“Ye can if ye like. Or ye can come with me, yer highness.”

Marjorie folded her hands in front of her, wondering why in the world she could look at a man who’d kidnapped her and kept her trapped in a room and still be able to notice that he had fine gray eyes, a lean waist, and an indescribable…something that made her want to keep looking at him. “You’re leading me to my prison cell, I suppose?”

“Aye.” He narrowed one eye. “It does have a fireplace and a warm bed. I reckon ye’re chilled.”

“I’ve been sitting in a cold room and in a damp gown for hours. Am I supposed to be grateful that you’ve finally realized I might be uncomfortable?”

“Nae. Ye could stop yammering aboot it and follow me to where it’s warmer, though.” With that he turned his back on her and walked out of the doorway.

The man was a barbarian. That was the only conclusion that made sense. An uneducated, unfeeling, arrogant barbarian. “Heathen,” she muttered, stalking after him.

“I didnae quite hear ye,” he returned, slowing his march up a long hallway.

“I called you a heathen,” Marjorie said distinctly.

“Ah. That’s what I thought ye said.”

An older man in black livery emerged from a side door to fall in behind her. Someone to make certain she didn’t run out the large double doors ahead, she supposed. Still, at least now she knew precisely where the exit lay. She would have to find some paper and begin sketching out a map of the house and countryside around her. When an opportunity to escape presented itself, she meant to make use of it.

In the small foyer, Maxton turned to face her, lifted an eyebrow, then headed up the stairs to her left. All along the wall portraits hung, men in the same plaid as those she’d spied outside, some bearded and glowering, others looking more contemplative, and most of them with the gray eyes and red-brown hair of her so-called host. Evidently his ancestors made a habit of marrying red-headed women.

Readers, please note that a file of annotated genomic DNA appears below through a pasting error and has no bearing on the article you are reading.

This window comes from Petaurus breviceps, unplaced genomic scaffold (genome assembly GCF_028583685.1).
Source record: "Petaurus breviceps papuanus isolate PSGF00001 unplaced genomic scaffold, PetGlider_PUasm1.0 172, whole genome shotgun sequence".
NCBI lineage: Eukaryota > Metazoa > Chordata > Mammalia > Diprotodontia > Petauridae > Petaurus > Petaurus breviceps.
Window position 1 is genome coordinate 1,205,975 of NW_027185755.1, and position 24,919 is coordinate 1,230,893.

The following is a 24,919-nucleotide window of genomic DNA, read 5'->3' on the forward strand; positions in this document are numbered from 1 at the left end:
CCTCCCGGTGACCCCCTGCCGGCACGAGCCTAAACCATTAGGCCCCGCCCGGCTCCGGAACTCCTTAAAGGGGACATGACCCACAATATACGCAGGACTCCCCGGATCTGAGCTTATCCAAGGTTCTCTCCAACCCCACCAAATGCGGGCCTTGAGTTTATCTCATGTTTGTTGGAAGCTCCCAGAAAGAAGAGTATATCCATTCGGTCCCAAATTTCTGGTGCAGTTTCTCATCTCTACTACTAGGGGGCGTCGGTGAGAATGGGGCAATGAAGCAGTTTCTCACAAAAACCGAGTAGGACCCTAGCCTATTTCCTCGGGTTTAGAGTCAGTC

Despite his worn, dirty clothes, he didn’t seem to be some common farmer. This was no farmer’s cottage, at the least. Simple and rather austere, yes, but the size alone said it belonged to a family of some rank and importance. Shepherds didn’t have portraits of their ancestors lining the walls.

The doors on either side of the upstairs hallway stood closed, probably so she couldn’t see into the rooms that lay beyond. It would never do for her to discover where the muskets or swords were kept, after all.

Maxton stopped two doors short of the windows that marked the end of the hallway. Making a show of producing a key from his coat pocket, he unlocked the door and pushed it open. “In here,” he said, gesturing for her to precede him.

The door itself looked very solid and somewhat intimidating, but Marjorie kept her shoulders squared and stepped inside. A large bed stood close by one wall, while a small fireplace on the opposite wall sent warmth and light into the room. A comfortable-looking pair of chairs squatted before the fire, while a huge, heavy-looking wardrobe shared the wall with the fireplace. If this hadn’t been a prison, she would have called it welcoming.

“The windows are nailed shut,” Maxton said, strolling in behind her. “If ye think to set fire to the hoose and escape that way, keep in mind that ye’ll be the last soul to be rescued – and that’s after the foxes and the cats. In fact, I may nae get up here to ye at all.”

The words sounded easy and amusing, but she didn’t mistake for one second the steel behind them. “No matter the circumstances,” she retorted, “I would never endanger young Connell in that way. I’m not the barbarian here, sir.”